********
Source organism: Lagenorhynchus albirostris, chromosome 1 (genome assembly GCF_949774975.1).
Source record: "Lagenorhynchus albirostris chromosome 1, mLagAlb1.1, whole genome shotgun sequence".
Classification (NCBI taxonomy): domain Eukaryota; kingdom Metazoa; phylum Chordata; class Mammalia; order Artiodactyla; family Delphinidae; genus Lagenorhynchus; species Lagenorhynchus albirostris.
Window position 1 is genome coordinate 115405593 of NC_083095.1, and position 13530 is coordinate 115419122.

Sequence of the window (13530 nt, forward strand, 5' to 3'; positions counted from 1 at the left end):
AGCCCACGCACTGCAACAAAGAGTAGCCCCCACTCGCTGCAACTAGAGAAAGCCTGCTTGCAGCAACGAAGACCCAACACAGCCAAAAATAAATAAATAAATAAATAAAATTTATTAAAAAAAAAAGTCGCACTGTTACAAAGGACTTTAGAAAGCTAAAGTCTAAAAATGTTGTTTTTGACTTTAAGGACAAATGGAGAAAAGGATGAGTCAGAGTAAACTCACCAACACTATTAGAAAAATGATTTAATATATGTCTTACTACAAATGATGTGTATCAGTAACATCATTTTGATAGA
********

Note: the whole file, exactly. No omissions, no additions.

Source organism: Lagenorhynchus albirostris, chromosome 1 (genome assembly GCF_949774975.1).
Source record: "Lagenorhynchus albirostris chromosome 1, mLagAlb1.1, whole genome shotgun sequence".
Classification (NCBI taxonomy): domain Eukaryota; kingdom Metazoa; phylum Chordata; class Mammalia; order Artiodactyla; family Delphinidae; genus Lagenorhynchus; species Lagenorhynchus albirostris.
Window position 1 is genome coordinate 115405593 of NC_083095.1, and position 13530 is coordinate 115419122.

Sequence of the window (13530 nt, forward strand, 5' to 3'; positions counted from 1 at the left end):
AGCCCACGCACTGCAACAAAGAGTAGCCCCCACTCGCTGCAACTAGAGAAAGCCTGCTTGCAGCAACGAAGACCCAACACAGCCAAAAATAAATAAATAAATAAATAAAATTTATTAAAAAAAAAAGTCGCACTGTTACAAAGGACTTTAGAAAGCTAAAGTCTAAAAATGTTGTTTTTGACTTTAAGGACAAATGGAGAAAAGGATGAGTCAGAGTAAACTCACCAACACTATTAGAAAAATGATTTAATATATGTCTTACTACAAATGATGTGTATCAGTAACATCATTTTGATAGA